Now, like I said… I’m not a cartoonist – but I do have a pretty good eye.  So what I did was to hold the print out in place over the wood, and using the back of a paint brush (no, I didn’t trade them ALL in), I traced/etched a few lines to help with the proportions.  I etched six or seven little notches, but I imagine you could actually do the entire drawing if you can’t freehand at all.  Personally?  I have no patience for things like that – but if you can’t draw?  I think it would work just fine.  Then I took out one of my paint pens (just a plain black one) and sketched the line drawing out.  If you did etch the whole thing, you could then just trace over your etching to give you the black outline.  That gave me this:

A squirrel for pop pop

If you look closely at the paper, you can see where I’ve etched/traced a line here and there.  And comparing the two you can easily see the differences too.  LOL  But it’s not about creating an exact replica, it’s about having something that gives the impression of what you are creating.  Clearly, that doesn’t look like a REAL squirrel…  but you see it, and you know that’s what it is.  So whatever you create, the idea is for it to give the impression of the thing.  If you can tell what it is?  You’ve succeeded.  🙂  And for us, this particular squirrel holding a strawberry is significant.  I’ve called Lily-Ann “my strawberry” since the day she was born.  So finding a colouring page illustration of a squirrel holding one?  Pretty cool….  and I think that’s what swayed the girl to this particular free use image.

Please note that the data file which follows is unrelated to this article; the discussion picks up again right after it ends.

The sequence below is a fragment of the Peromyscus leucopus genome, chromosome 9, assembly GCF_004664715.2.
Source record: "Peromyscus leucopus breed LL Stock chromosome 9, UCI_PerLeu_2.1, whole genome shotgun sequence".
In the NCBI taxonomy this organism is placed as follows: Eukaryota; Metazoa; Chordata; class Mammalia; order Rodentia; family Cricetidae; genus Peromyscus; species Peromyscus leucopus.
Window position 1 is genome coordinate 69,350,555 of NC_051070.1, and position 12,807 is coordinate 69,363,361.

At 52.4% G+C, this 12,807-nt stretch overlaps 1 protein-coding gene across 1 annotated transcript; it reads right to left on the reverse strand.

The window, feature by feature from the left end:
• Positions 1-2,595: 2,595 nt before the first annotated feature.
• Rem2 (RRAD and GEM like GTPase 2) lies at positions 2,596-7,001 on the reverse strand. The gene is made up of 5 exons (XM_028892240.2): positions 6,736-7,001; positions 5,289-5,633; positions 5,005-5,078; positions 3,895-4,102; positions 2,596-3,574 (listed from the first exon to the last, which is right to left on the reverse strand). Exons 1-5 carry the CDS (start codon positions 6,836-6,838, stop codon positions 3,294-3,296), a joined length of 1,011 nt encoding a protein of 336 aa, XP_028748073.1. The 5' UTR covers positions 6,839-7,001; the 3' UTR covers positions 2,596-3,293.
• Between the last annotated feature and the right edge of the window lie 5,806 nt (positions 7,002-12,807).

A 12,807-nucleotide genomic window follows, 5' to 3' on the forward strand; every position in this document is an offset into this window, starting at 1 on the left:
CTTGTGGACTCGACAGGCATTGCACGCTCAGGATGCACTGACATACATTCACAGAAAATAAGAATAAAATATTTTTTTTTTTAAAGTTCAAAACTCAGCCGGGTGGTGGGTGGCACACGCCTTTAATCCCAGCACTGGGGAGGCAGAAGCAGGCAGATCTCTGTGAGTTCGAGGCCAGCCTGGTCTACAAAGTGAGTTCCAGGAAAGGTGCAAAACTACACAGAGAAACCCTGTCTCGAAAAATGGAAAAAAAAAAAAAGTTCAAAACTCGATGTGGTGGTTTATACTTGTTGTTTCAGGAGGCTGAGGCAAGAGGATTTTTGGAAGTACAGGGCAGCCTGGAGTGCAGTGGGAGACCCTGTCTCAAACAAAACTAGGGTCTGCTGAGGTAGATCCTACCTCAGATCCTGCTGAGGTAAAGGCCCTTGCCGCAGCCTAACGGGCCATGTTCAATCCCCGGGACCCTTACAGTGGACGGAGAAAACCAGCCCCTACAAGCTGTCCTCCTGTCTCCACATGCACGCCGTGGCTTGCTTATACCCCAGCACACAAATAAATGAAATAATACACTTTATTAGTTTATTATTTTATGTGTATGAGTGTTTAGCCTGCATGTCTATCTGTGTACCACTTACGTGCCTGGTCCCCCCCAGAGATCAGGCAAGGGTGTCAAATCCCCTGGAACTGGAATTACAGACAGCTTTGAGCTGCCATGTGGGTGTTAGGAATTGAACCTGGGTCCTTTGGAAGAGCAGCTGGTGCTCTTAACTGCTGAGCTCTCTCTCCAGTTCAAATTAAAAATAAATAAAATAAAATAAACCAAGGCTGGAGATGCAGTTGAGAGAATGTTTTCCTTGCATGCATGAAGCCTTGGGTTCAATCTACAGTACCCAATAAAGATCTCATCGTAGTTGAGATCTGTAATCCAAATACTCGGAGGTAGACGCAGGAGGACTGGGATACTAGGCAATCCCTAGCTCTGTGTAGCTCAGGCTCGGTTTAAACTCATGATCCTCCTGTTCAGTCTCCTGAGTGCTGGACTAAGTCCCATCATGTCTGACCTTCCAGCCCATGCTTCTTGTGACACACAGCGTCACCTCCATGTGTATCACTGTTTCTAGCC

After the black ink was dry, I just let the girl have at it.  She painted it.  And to be honest?  I was actually downright shocked at how well she did.  She was only four at the time!  At one point she even had me stumped:

“Momma?”  she asked.

“Yes Lily-Ann.”

“Can I have the white paint again?”

“What do you need white for?”

“The strawberry.”

“Oh…  you don’t need white on the strawberry, do you?”

“Yes Momma, I do.”

So I dug out the white paint again (totally thinking she was going to make a mess of the very pretty berry she’d already created).  You can imagine my surprise when my girl, who doesn’t do anything gingerly or daintily, ever so carefully touched the very tip of her brush into the paint and dabbed a tiny highlight on the strawberry.  I shouldn’t have doubted her, or questioned her vision, but she showed me.  LOL  She knew exactly what she was doing.  And here’s the result: